On November 8, 2012 at the ArtEgg lecture I gave at the Cabildo, I had the goodfortunate to make the acquaintance of Mr. Philip “Flip” Frank, Jr., the grandson of CharlesFrank, the owner of L. Frank and Company, who purchased the building c. 1964. Flipintroduced himself prior to my lecture and told me how the company got its slogan, “EverybodyLoves a Good Egg.” I ended up including Flip in my lecture, inviting him to the podium to tell the audience the story of the slogan during the course of my presentation. I was fortunate enough to arrange an interview with Flip, where we met at ArtEgg Studios on December 19,2012.

Philip FrankFlip began working for his family’s company around the age of ten or eleven, when he would come in on weekends and holidays to help with “Simple little things. . .” like taking weights, where cases of products, such as chickens, were labeled with the varying weights of each pallet. Charles Frank moved his operation, L. Frank, from its prior location at Poydras and Tchoupitoulas to Square 596, when Flip was fourteen.
When the company moved its operations, Flip would be dropped off by his father, Philip,Sr., at 1001 S. Broad and would do a variety of tasks from tearing out walls to hauling trash.The building, a former tomato warehouse, had been vacant at the time of purchase. Flip recalls barrels of rotten tomatoes left on the loading dock, “. . . that smelled pretty bad.” Flip remembers how his mother would place newspaper on the back seat of the car before Flip got into the car, “. . . because I’d be so dirty.”

Upon taking possession, the building underwent some renovation, with offices added and at least one cooler added (the “H” room, the current home of Studio 101). Part of the paneled office were still extant when Dr. Dyer took possession of the building. In the “E” room, located in the back of the warehouse, eggs were stored on pallets prior to “candling.” Candling is the process where the grade of the egg is determined, when the egg is passed over a light (formerly a candle, hence the term) and given grades of AA, A, B and so on. Eggs lower than an Agrade were cracked and processed as liquid eggs. After candling, the eggs would go through a further procedure where the eggs “. . . would go over little scales and one would kick out all the jumbo, all the extra-large, all the large, leaving the small. So they’d each go into a different little avenue, where they’d be packaged based on their size.” Flip has a photo of this process of candling, but as it is the property of the Louisiana Department of Agriculture, copyright permission is needed before the photo can be used in this project.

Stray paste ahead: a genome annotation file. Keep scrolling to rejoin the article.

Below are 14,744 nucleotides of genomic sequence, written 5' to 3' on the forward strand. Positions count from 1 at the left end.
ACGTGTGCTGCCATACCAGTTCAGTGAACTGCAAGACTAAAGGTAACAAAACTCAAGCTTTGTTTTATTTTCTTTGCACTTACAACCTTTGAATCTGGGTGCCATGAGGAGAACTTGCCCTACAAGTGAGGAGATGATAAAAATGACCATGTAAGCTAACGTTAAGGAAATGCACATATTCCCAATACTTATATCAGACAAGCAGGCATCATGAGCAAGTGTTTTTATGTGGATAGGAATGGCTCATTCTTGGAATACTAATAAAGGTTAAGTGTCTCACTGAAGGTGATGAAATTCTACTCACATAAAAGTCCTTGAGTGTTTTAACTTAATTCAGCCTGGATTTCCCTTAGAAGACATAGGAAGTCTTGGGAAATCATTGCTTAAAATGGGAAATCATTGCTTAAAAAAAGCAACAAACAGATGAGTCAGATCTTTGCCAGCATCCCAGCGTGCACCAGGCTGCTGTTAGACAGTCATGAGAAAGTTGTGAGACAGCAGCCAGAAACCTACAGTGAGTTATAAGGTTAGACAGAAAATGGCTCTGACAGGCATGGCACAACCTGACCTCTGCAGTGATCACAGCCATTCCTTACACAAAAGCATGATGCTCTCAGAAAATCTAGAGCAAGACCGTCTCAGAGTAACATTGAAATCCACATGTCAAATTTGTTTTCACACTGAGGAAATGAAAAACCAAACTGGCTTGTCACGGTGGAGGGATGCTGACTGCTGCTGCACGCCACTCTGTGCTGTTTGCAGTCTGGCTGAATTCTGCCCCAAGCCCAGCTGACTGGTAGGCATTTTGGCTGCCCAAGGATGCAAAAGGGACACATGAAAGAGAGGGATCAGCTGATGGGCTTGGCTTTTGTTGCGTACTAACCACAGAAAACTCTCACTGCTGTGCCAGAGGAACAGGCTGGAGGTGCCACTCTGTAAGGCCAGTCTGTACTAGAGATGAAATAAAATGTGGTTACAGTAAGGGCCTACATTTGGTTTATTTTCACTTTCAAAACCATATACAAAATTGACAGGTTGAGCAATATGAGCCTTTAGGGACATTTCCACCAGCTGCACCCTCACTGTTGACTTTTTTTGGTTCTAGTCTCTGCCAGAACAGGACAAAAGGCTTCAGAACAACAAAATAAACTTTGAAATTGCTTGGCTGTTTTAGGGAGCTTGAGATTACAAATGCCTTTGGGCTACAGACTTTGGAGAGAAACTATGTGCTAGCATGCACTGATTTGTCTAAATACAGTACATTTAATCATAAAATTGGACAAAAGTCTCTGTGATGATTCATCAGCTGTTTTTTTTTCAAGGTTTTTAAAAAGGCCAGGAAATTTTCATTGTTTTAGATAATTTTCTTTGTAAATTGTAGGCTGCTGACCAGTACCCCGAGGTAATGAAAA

Flip continued to work at the company during the weekends and holiday breaks throughout his schooling, including his years spent at Tulane University where he received his bachelor’s degree in math and economics. After receiving his bachelor’s degree, Flip entered the Navy, continuing a family tradition that saw his grandfather, Charles Frank serving in theMerchant Marines and his uncle, Charles Frank, Jr., and his father, Philip Frank, Sr., serving in the Navy. Flip served in the early 1970s on the East Coast, spending time in the Mediterranean and Northern Europe, working as a communications officer and leaving the service as a Lieutenant.

During his time in the Navy, Flip, while driving through North Carolina, “. . . passed inthe country a little egg farm and they had a sign on the front of it that said, ‘Everybody Loves aGood Egg.’” He brought the slogan to his father, who liked the catch phrase, using it onsignage, packaging, bags, hats and bumper stickers. “We had a whole theme. . .around “Everybody Loves a Good Egg.”” says Flip. According to Flip, “It was an easy thing toremember.” It proved to be a good choice as the phrase is still recognizable today andoccasionally used in ArtEgg projects. )

After leaving the Navy in 1973, Flip joined the company as the sales manager, while attending Tulane at the same time, graduating with his MBA in economics and marketing. Upon his father and uncle’s retirement in 1983, when the company merged with Loubat (becoming Loubat-L. Frank), Flip became Vice President of Sales and Marketing. At the time of the merger, the company decided to do business as “American Beauty,” on the advice of local advertising agency Peter Mayer Advertising, as this name would be more easily recognizable to customers than Loubat-L. Frank.

Flip is a fourth-generation grocery wholesaler, who is currently the Regional Vice President of National Distribution Sales for Ventura Foods. His great grandfather, Leon Frank, first formed L. Frank and Company in 1892. According to Flip, his great grandfather cornered the egg market, not once, but twice, sometime during the 1920s or 1930s, a difficult thing to accomplish.

More of Flip and L. Frank’s story will be found in the manuscript of the history, to be completed by June first of this year. Next month, we’ll be taking a look at the concept of Public History and how it applies to the ArtEgg project.